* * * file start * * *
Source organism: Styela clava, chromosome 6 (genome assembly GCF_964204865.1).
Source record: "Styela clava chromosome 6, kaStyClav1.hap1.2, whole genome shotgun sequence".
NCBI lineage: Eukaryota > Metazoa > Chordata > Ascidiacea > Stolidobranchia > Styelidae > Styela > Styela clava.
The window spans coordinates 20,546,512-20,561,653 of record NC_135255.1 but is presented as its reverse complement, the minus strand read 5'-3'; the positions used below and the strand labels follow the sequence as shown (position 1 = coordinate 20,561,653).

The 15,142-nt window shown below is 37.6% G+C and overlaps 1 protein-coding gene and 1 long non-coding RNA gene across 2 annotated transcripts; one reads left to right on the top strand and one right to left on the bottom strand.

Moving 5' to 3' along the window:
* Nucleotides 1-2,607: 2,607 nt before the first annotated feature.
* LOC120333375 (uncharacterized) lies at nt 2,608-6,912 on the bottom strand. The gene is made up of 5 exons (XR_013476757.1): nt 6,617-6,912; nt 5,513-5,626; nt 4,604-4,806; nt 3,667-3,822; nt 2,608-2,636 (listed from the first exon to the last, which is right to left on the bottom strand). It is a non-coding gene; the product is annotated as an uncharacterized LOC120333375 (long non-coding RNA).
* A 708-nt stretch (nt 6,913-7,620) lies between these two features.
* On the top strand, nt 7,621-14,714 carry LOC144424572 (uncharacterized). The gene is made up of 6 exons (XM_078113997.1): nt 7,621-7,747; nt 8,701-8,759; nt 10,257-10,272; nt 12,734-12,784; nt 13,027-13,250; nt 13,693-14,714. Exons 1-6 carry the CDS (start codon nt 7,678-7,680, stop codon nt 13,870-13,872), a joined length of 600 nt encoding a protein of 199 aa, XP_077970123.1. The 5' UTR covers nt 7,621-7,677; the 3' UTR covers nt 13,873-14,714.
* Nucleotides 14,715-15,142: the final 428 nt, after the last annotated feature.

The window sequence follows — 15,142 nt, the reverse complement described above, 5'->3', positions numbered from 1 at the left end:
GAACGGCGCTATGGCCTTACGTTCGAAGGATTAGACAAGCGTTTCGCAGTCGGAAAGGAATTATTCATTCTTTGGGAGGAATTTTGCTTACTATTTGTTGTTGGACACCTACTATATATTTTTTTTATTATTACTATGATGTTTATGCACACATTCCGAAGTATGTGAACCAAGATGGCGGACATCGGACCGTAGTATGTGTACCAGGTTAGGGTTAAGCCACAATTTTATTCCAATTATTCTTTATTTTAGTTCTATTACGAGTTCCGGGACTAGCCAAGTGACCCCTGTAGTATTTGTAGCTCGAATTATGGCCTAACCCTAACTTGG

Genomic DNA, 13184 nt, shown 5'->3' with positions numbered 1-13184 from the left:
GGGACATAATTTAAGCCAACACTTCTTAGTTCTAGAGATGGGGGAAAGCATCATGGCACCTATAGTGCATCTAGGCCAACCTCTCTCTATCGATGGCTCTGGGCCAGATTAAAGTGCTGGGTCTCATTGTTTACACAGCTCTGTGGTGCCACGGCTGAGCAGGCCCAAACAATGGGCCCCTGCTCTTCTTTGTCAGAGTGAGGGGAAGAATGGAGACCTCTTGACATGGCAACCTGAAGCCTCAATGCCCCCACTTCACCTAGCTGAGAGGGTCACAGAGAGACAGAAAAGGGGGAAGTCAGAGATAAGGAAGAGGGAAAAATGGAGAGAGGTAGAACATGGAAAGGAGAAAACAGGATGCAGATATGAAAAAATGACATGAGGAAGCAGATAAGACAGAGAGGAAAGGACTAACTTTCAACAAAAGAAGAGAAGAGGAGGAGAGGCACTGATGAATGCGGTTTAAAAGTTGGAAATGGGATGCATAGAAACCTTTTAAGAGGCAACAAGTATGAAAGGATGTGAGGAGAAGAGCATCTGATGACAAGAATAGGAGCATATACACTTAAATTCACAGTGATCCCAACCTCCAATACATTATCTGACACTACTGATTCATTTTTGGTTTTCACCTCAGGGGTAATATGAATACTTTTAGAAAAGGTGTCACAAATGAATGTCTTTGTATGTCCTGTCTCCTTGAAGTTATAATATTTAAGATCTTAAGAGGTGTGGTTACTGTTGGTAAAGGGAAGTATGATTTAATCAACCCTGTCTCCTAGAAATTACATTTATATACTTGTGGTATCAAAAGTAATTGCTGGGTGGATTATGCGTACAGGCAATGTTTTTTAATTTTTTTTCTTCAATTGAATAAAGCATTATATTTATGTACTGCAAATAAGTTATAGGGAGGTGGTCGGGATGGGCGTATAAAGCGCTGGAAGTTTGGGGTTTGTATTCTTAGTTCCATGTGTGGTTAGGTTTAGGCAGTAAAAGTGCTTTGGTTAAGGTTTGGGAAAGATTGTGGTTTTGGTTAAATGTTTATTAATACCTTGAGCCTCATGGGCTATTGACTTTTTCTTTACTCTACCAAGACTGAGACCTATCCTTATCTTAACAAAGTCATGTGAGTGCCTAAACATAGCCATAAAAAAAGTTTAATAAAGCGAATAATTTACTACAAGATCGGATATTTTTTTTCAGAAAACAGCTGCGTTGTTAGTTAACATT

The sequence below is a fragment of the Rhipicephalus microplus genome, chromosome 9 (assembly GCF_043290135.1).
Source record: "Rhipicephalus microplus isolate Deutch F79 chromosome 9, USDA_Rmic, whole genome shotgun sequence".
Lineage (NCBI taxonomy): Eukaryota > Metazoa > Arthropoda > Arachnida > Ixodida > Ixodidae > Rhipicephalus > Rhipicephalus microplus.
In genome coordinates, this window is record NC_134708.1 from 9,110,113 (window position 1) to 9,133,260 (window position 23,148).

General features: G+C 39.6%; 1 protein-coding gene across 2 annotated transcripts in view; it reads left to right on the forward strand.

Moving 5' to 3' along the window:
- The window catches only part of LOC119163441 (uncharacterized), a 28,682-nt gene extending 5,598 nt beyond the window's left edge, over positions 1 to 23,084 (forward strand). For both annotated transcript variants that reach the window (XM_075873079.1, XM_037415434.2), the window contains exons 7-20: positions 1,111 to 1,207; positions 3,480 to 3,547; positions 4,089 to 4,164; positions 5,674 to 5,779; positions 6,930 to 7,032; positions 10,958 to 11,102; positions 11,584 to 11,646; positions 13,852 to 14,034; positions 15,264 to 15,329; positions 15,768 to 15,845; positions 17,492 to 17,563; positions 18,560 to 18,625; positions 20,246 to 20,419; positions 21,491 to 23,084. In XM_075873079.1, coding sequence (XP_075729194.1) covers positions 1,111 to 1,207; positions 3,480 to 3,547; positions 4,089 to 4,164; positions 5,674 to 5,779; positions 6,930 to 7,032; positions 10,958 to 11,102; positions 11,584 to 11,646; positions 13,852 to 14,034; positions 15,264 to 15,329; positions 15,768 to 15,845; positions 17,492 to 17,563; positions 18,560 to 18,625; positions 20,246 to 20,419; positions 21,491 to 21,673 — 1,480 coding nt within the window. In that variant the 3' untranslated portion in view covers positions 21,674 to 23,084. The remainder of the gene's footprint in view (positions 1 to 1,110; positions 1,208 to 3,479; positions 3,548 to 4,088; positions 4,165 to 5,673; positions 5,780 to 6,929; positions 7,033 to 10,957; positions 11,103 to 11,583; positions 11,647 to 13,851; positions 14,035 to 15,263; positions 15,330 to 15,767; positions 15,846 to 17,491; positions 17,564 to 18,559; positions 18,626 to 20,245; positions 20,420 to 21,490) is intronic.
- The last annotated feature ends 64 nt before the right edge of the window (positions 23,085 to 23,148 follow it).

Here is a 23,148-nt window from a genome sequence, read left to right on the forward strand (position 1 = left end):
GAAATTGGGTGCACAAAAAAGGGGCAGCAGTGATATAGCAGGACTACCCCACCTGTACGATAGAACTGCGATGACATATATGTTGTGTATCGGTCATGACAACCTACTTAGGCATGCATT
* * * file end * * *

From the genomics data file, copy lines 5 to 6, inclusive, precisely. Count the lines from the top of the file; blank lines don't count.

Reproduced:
The 15,142-nt window shown below is 37.6% G+C and overlaps 1 protein-coding gene and 1 long non-coding RNA gene across 2 annotated transcripts; one reads left to right on the top strand and one right to left on the bottom strand.

Moving 5' to 3' along the window: